The Future Of The Industry
We surveyed PigCHAMP customers and partners to find out their thoughts on the future of pork.
By Schae Geiter
If you could look into a crystal ball to learn about the future of the swine industry, would you? While the PigCHAMP team does not have any magical powers, we do have a lot of great assets – and one of them is you!
This winter, we reached out to our PigCHAMP customers and partners in the swine industry. We received responses from producers, veterinarians and professors located in the United States, Canada and even Spain. We asked them where they thought the industry would head in the next 10 to 15 years.
We started with the basics. Thinking about consumer demand, their individual operations, the future of trade, and a range of other factors, this group came to a pretty strong consensus that the pork industry is here to stay. Indeed, the majority of respondents forecasted that the number of pigs marketed per year will likely increase over the next decade or so.
Focusing on the topic of consumer demand, those PigCHAMP customers and partners we polled overwhelmingly believed that consumers will likely continue to be interested in the sources of their food.
When it comes to specialized technology, several of our producers agreed that, as costs come down, they would be more willing to adopt precision feeding equipment. Many individuals mentioned the benefits of reduced feed costs and specialized nutrition, while other producers noted potential difficulties, such as adding this technology to older facilities.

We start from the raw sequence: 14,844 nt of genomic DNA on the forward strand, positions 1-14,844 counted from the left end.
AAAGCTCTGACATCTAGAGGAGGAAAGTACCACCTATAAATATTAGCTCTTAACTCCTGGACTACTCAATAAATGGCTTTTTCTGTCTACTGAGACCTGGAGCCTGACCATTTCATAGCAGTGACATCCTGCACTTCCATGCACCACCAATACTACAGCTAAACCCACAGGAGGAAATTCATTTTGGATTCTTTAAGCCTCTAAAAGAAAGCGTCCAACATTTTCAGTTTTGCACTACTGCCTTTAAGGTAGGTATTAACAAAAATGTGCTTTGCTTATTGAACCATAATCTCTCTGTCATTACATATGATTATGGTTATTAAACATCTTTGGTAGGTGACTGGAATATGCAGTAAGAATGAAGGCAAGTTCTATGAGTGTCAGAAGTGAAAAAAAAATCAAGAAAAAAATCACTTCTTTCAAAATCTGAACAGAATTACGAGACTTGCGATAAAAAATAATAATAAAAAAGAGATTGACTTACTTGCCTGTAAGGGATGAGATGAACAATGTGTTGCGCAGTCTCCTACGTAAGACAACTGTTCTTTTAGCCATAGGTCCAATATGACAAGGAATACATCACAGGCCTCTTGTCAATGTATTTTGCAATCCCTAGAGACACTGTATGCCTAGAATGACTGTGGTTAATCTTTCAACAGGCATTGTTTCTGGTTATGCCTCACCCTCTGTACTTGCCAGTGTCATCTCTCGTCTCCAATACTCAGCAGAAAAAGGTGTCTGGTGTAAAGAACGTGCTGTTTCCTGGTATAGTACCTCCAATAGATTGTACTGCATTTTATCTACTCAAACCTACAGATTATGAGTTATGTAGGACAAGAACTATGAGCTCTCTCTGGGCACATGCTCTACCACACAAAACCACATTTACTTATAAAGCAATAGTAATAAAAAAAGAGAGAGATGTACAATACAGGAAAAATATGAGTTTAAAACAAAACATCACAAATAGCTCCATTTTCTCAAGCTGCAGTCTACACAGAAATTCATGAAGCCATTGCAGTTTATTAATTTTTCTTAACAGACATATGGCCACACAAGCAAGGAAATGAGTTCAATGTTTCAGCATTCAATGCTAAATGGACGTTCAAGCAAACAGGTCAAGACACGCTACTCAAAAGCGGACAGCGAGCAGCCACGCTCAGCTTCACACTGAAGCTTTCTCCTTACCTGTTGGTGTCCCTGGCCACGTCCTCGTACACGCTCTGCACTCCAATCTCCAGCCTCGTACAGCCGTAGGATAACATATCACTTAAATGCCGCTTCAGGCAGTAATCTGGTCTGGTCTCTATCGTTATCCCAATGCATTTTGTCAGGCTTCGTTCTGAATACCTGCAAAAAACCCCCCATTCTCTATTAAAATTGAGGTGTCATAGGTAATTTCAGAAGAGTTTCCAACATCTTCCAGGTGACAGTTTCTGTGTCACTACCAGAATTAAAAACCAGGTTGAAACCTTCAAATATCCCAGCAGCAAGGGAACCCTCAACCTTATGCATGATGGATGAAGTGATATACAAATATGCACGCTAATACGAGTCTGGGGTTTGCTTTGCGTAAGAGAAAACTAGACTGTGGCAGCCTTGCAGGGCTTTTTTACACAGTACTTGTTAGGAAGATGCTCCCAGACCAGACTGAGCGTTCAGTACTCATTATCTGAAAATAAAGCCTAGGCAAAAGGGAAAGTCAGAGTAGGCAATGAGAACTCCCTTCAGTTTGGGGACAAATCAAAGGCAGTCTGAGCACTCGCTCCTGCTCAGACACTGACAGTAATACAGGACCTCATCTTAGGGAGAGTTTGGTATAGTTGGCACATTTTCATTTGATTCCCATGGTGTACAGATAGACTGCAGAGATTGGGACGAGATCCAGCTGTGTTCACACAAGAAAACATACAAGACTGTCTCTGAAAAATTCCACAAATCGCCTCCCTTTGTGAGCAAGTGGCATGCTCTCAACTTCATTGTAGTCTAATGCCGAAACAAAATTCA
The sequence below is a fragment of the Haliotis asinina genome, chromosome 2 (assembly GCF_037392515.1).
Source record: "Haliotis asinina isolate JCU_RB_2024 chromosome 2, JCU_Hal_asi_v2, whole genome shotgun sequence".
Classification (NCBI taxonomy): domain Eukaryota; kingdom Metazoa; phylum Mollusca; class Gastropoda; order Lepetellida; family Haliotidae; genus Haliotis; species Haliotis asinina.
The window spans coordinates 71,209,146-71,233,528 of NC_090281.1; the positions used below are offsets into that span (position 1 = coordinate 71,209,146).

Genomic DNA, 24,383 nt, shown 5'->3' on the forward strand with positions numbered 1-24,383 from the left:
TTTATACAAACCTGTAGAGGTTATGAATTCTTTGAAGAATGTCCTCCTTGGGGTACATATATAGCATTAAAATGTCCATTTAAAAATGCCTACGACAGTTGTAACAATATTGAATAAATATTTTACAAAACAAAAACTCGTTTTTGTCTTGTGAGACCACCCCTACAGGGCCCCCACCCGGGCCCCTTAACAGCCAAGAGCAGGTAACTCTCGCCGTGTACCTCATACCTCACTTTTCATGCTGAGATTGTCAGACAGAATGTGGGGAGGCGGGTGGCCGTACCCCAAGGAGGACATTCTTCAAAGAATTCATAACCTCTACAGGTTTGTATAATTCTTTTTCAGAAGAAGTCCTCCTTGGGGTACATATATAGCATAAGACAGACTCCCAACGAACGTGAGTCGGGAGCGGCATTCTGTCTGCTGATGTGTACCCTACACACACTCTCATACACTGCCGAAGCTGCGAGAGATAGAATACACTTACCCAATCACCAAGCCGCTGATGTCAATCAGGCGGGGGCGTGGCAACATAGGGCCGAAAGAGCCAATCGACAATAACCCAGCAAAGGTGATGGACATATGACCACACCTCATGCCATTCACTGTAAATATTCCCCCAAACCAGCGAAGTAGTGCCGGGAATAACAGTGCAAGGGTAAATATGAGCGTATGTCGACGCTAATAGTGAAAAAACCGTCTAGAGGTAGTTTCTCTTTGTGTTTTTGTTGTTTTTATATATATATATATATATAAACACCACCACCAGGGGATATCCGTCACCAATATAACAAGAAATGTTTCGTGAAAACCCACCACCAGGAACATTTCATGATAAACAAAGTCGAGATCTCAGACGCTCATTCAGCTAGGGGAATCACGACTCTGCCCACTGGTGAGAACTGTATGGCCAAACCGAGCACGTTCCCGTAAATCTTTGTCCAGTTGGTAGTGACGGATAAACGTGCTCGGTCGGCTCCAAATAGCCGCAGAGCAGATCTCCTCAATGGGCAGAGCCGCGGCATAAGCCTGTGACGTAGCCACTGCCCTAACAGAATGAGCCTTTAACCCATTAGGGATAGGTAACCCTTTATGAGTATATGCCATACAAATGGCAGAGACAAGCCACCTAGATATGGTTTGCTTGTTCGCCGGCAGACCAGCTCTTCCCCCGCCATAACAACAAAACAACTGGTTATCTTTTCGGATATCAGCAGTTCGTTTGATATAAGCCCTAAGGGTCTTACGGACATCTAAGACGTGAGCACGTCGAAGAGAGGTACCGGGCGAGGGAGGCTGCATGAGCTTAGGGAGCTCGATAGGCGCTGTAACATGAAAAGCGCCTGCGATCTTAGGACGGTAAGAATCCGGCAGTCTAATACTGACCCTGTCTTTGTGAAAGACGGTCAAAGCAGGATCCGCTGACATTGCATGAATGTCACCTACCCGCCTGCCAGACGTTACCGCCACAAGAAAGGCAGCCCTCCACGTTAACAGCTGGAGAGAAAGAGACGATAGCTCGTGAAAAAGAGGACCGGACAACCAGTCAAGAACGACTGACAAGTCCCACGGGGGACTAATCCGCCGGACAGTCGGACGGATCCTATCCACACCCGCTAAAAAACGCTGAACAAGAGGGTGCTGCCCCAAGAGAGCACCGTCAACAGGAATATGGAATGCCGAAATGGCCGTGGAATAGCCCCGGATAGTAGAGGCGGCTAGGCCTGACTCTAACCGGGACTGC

Overall, though, about two-thirds of respondents believed that, while specialized feeding for each pig will become more common, this technology will not become standard.
The value of genetic selection is not something our producers and partners take lightly, the survey showed. In total, 65 percent of respondents said genetic selection will become more important than it is today, while another 31 percent said genetic selection will continue to be as important as it is now. In explaining their responses, producers and partners noted such factors as meat quality, consumer demands, disease prevention, economic advancement and efficiency.
For the chart above, we asked respondents which areas of the industry they thought would be the most important in the future. They could each select up to three options from the list.
We also asked producers for more specific insights into three of the areas from the broader list: biosecurity, legislation and technology.
In the realm of biosecurity, producers shared predictions about expanded research projects and increased precautions undertaken by packers and truckers. Many producers and partners noted better identification techniques for those individuals entering the farm, as well as stricter rules and regulations for those people who are allowed on-site.
In terms of legislative changes, respondents predicted the biggest transformations in terms of animal welfare, food safety and environmental regulations. Many producers also foresaw changes with international trade opportunities.
When it comes to technology, survey respondents noted everything from DNA mapping to advanced animal tracking and group housing to barns run without any human staff.
It’s clear that the industry is in good hands, judging by the survey responses. Producers, veterinarians and industry professionals alike are focused on such issues as better record keeping, improved working conditions, disease prevention, advanced genetic selection and overall efficiency.
In our world, change is inevitable. We are bound to see a number of transformations in the swine industry over the next decade and a half!